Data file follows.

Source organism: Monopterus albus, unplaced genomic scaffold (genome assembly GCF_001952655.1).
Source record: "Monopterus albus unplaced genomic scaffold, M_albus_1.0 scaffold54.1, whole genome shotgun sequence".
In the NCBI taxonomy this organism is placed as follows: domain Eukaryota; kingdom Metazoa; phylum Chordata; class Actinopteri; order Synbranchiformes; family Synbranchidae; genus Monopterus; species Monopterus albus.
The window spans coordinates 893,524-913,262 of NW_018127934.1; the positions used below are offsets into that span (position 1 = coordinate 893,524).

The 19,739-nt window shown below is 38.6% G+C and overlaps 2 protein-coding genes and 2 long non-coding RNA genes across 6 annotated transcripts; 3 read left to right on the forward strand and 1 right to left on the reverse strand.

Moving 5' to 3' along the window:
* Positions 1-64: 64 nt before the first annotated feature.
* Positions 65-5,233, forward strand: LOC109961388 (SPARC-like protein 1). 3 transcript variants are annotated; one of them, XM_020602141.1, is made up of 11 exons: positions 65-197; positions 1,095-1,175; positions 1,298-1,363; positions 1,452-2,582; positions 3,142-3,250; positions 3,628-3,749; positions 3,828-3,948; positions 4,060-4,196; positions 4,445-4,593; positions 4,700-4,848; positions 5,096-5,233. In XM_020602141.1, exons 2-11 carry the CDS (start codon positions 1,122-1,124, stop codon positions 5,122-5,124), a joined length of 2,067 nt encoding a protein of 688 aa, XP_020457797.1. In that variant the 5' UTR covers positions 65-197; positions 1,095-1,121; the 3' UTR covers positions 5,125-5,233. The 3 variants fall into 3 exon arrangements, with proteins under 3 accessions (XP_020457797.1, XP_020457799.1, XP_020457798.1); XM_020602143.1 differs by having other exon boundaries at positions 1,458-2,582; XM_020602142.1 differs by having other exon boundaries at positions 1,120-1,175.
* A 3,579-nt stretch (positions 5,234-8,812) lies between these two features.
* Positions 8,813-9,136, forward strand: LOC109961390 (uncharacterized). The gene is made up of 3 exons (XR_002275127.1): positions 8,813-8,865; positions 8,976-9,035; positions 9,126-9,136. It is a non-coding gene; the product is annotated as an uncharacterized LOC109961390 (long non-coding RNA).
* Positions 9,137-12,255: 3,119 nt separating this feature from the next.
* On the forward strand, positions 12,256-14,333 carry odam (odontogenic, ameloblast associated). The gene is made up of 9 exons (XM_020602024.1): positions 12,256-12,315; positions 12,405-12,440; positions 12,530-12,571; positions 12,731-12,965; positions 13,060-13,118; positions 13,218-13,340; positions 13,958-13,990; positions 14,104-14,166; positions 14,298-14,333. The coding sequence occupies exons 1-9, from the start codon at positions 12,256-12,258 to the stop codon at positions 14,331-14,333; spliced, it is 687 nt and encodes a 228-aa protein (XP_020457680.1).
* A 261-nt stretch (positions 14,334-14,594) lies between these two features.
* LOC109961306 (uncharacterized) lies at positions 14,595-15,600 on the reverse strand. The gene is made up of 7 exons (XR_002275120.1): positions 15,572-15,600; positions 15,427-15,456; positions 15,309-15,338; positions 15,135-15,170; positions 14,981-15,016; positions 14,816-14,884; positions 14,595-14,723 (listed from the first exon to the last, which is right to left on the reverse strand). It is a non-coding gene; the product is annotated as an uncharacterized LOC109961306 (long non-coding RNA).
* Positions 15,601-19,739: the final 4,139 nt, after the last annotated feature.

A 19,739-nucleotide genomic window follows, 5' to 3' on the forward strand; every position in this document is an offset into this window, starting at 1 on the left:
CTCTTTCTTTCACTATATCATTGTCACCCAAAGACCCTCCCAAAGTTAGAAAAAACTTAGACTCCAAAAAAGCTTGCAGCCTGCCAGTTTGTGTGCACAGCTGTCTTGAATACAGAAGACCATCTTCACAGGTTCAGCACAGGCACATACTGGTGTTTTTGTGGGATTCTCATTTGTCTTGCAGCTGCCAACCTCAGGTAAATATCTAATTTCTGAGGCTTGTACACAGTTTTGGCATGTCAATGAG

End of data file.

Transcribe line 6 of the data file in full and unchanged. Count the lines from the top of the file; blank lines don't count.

Moving 5' to 3' along the window: